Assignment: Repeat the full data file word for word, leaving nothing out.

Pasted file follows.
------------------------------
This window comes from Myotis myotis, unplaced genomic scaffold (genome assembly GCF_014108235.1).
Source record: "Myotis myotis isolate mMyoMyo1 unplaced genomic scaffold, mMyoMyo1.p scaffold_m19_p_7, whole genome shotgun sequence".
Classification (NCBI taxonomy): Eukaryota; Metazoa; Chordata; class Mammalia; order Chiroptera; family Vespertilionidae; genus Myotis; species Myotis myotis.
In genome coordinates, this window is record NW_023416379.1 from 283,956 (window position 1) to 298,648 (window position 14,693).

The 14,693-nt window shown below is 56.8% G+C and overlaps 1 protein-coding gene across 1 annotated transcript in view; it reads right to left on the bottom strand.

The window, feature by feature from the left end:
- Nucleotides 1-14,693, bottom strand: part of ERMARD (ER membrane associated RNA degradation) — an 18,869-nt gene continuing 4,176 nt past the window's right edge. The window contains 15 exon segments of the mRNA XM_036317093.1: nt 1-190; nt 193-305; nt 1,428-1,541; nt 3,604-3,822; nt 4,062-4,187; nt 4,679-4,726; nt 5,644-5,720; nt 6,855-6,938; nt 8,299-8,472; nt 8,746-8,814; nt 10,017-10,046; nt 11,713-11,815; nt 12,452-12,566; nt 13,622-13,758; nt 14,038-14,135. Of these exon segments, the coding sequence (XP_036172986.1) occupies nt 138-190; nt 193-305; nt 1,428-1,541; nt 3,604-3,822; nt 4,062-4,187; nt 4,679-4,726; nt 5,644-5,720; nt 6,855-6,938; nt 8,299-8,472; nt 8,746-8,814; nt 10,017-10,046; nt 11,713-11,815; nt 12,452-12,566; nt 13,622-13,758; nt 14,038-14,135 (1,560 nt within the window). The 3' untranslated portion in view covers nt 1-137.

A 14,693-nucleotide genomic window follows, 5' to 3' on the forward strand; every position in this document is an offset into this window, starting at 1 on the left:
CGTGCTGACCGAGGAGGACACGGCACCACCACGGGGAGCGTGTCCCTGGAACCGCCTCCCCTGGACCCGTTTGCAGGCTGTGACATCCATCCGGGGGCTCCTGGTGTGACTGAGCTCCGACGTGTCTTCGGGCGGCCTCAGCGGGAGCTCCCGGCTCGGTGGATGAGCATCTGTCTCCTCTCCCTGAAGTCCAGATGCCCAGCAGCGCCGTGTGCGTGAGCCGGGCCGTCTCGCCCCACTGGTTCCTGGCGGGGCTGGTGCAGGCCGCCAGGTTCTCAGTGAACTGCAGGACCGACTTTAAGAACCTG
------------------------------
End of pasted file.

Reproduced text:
This window comes from Myotis myotis, unplaced genomic scaffold (genome assembly GCF_014108235.1).
Source record: "Myotis myotis isolate mMyoMyo1 unplaced genomic scaffold, mMyoMyo1.p scaffold_m19_p_7, whole genome shotgun sequence".
Classification (NCBI taxonomy): Eukaryota; Metazoa; Chordata; class Mammalia; order Chiroptera; family Vespertilionidae; genus Myotis; species Myotis myotis.
In genome coordinates, this window is record NW_023416379.1 from 283,956 (window position 1) to 298,648 (window position 14,693).

The 14,693-nt window shown below is 56.8% G+C and overlaps 1 protein-coding gene across 1 annotated transcript in view; it reads right to left on the bottom strand.

The window, feature by feature from the left end:
- Nucleotides 1-14,693, bottom strand: part of ERMARD (ER membrane associated RNA degradation) — an 18,869-nt gene continuing 4,176 nt past the window's right edge. The window contains 15 exon segments of the mRNA XM_036317093.1: nt 1-190; nt 193-305; nt 1,428-1,541; nt 3,604-3,822; nt 4,062-4,187; nt 4,679-4,726; nt 5,644-5,720; nt 6,855-6,938; nt 8,299-8,472; nt 8,746-8,814; nt 10,017-10,046; nt 11,713-11,815; nt 12,452-12,566; nt 13,622-13,758; nt 14,038-14,135. Of these exon segments, the coding sequence (XP_036172986.1) occupies nt 138-190; nt 193-305; nt 1,428-1,541; nt 3,604-3,822; nt 4,062-4,187; nt 4,679-4,726; nt 5,644-5,720; nt 6,855-6,938; nt 8,299-8,472; nt 8,746-8,814; nt 10,017-10,046; nt 11,713-11,815; nt 12,452-12,566; nt 13,622-13,758; nt 14,038-14,135 (1,560 nt within the window). The 3' untranslated portion in view covers nt 1-137.

A 14,693-nucleotide genomic window follows, 5' to 3' on the forward strand; every position in this document is an offset into this window, starting at 1 on the left:
CGTGCTGACCGAGGAGGACACGGCACCACCACGGGGAGCGTGTCCCTGGAACCGCCTCCCCTGGACCCGTTTGCAGGCTGTGACATCCATCCGGGGGCTCCTGGTGTGACTGAGCTCCGACGTGTCTTCGGGCGGCCTCAGCGGGAGCTCCCGGCTCGGTGGATGAGCATCTGTCTCCTCTCCCTGAAGTCCAGATGCCCAGCAGCGCCGTGTGCGTGAGCCGGGCCGTCTCGCCCCACTGGTTCCTGGCGGGGCTGGTGCAGGCCGCCAGGTTCTCAGTGAACTGCAGGACCGACTTTAAGAACCTG